As far as bike parts go, aside from the frame and handlebars, a recumbent uses standard bike parts. There are some specialty pannier racks and light mounts that you can get for recumbent too!
I rode my Long Haul Trucker 56 miles today in about 5.5 hours. I think on average I had a similar pace on my recumbent. The aerodynamics of a recumbent bicycle are far superior to an upright that I find bombing hills on an upright somewhat underwhelming. My long haul trucker rarely gets above 30 going down a hill—my Giro has no problem speeding past that. Overall, at the end of a day of riding, you will be less tired on a recumbent in part because it’s a more efficient bike, but also because your arms and shoulders haven’t been holding your body up all day.
One of the knocks I read about recumbents is that you cannot stand to increase your power output. While true, you can push against your back. This has the advantage of not limiting the force you can apply to your weight.
Recumbents are fun! It may take a week or two to get used to the sensitive steering and the wobbly feeling of lying down, but believe me it’s well worth it. Touring on a recumbent is like driving a sports car on the freeway. Short wheel base recumbents feel very responsive; yet have a wider turning radius than an upright bike. The bike feels a bit like what I imagine a bobsled to be like. When you bank around a corner you feel the seat supporting your back giving the sensation of riding rail. Being low to the ground makes banking even more exciting. I also test rode a long wheelbase recumbent, and although very comfy, felt too clunky compared to the Giro’s sports car like performance.
One of the little mentioned advantages of a recumbent bicycle is the upright view. Your head naturally sits upright atop your shoulders making it easy to look around at the scenery (as opposed to down at the road ahead). With this benefit comes the cost of seeing what’s right in front of your front wheel, but if you’re touring on pavement it’s a good sacrifice to make.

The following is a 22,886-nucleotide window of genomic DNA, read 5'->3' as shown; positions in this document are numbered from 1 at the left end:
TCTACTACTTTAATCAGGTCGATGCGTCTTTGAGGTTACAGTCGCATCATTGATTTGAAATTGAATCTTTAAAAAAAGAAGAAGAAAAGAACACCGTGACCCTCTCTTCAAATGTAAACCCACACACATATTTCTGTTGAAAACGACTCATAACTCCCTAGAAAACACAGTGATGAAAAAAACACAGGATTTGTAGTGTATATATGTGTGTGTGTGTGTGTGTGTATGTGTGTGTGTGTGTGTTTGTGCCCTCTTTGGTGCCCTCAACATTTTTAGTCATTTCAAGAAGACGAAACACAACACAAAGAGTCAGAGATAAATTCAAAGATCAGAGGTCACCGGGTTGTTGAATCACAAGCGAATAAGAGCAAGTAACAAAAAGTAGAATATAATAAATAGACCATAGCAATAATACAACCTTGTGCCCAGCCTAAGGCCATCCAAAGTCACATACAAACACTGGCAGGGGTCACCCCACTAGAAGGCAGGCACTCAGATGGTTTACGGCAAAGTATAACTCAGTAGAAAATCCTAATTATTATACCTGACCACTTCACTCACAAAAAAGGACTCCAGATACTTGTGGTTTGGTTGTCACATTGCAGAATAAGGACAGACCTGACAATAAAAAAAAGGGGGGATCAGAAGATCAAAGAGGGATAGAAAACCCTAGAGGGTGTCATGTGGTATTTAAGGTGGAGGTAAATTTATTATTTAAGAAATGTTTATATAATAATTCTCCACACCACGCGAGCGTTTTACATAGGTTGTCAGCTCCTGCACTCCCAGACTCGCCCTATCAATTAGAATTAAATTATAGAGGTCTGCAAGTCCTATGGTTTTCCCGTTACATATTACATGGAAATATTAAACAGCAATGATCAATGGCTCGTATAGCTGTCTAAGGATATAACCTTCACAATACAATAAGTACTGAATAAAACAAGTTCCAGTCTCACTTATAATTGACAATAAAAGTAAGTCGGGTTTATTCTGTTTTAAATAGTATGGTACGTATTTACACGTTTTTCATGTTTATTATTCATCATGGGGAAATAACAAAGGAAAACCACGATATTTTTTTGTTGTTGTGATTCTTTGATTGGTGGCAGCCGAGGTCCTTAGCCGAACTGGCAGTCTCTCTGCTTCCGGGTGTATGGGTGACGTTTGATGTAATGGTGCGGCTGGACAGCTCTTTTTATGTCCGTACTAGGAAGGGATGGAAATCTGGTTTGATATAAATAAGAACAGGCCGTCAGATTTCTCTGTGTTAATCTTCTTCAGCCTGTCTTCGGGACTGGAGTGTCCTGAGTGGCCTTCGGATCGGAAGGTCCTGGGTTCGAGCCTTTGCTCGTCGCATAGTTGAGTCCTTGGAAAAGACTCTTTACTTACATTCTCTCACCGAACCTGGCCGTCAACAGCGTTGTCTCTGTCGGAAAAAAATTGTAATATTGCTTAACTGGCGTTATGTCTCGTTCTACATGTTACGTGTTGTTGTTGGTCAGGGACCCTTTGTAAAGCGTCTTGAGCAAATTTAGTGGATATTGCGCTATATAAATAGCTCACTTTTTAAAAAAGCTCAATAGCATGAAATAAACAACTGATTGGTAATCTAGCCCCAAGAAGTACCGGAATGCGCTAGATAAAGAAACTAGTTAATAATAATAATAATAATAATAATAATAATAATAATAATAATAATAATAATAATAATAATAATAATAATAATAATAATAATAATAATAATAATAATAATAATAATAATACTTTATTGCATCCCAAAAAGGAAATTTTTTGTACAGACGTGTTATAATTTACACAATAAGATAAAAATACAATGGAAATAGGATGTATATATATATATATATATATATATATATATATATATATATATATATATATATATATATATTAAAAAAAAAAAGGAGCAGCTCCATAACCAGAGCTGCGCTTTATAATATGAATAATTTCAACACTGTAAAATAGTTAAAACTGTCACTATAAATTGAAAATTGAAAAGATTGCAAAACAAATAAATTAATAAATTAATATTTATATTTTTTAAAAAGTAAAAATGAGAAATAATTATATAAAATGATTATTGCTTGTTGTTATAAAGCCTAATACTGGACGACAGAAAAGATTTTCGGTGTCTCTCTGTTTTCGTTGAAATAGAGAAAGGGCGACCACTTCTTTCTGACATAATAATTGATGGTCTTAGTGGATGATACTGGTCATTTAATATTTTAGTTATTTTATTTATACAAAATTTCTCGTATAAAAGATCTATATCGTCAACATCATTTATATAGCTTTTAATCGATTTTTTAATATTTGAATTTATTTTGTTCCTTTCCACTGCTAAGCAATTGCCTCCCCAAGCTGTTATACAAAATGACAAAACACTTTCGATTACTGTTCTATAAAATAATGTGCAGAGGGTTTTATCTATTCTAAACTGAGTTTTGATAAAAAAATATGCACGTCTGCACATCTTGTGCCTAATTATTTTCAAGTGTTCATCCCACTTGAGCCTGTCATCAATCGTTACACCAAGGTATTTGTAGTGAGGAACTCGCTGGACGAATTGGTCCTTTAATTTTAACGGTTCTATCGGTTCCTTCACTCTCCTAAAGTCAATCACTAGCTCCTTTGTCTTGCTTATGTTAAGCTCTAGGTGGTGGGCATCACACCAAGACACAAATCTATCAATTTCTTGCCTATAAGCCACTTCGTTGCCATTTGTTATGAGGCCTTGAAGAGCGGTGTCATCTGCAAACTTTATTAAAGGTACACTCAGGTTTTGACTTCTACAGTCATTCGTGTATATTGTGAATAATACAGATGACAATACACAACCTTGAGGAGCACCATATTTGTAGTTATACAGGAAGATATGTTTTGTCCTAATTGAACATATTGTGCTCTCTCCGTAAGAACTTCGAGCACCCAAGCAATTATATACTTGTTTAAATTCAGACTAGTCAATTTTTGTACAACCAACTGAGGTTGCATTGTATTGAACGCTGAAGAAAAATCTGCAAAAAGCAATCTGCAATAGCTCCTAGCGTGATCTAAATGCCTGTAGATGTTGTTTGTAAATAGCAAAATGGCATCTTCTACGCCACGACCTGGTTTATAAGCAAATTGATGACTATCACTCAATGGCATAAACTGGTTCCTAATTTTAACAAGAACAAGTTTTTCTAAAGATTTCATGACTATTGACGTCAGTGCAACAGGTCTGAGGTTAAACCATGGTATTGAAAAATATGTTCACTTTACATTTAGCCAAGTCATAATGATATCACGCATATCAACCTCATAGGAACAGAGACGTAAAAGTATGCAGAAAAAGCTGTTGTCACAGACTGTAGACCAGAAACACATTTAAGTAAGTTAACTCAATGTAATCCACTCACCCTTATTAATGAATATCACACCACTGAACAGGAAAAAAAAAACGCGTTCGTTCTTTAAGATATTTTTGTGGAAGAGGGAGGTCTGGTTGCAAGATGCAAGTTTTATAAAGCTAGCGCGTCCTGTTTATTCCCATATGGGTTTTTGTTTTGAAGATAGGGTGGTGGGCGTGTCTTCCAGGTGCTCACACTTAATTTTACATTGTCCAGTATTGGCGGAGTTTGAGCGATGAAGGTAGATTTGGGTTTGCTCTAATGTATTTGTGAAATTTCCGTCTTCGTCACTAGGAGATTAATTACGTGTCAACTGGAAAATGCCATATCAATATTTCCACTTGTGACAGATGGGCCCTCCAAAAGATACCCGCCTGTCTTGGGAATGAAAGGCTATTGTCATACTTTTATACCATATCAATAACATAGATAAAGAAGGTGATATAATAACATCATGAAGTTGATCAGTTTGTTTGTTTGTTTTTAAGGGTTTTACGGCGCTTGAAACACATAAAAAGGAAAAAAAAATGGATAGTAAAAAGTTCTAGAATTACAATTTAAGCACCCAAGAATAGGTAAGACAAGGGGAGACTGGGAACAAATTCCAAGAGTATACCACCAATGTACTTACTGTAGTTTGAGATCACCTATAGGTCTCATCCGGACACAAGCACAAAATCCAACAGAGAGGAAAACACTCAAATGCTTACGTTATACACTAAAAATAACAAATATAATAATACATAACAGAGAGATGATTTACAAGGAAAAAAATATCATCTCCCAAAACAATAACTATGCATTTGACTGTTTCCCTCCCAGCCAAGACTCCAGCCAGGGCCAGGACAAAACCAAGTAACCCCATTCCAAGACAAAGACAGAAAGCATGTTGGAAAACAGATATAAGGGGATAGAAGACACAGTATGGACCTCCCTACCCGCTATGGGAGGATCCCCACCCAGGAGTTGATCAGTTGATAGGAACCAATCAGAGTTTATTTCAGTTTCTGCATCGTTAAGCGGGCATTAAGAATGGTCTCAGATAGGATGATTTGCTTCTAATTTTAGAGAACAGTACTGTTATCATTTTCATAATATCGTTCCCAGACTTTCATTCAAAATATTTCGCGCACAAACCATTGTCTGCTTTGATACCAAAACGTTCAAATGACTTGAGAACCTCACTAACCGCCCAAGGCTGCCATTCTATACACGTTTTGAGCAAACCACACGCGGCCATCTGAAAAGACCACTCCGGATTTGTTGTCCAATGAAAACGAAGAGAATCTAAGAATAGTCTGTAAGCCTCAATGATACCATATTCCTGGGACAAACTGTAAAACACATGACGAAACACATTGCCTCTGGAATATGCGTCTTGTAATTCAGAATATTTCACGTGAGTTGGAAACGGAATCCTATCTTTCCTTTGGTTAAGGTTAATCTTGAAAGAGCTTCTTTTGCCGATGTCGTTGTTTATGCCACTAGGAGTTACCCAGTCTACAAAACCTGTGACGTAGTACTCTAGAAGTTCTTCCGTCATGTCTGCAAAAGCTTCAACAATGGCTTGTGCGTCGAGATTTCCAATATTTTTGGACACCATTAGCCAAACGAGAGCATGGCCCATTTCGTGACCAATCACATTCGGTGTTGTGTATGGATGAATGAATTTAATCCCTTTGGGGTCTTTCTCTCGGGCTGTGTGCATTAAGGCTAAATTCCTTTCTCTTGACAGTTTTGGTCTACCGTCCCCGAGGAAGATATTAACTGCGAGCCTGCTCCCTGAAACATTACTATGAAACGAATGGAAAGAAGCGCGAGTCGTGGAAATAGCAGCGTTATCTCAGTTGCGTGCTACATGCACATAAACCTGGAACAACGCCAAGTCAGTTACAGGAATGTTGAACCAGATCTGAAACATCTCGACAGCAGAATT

As a consequence of not being able to stand on the pedals, riding on rough gravel roads is particularly unpleasant. Your back will be right above the rear wheel, so any bump you hit is directly transferred into your shoulders. Having limited mobility to influence your balance, the bike will feel unstable. A short wheelbase recumbent is definitely a pavement queen.
An upright bike is pretty standard, but on a recumbent I’ve received positive and negative extra attention. Teenagers shout about how strange it is, but the strange machine intrigues everyone else. Many want to try it, and it’s always fun to share!
Getting a recumbent touring rig is no small commitment. The bike and accessories you will need put the cost near $2,000. With that said, if you’re getting a bike to go on a lot of long rides I recommend going to a shop where you can test ride a recumbent. It’s probably not the one bike to rule them all, but a fantastic bike for going on a joy ride.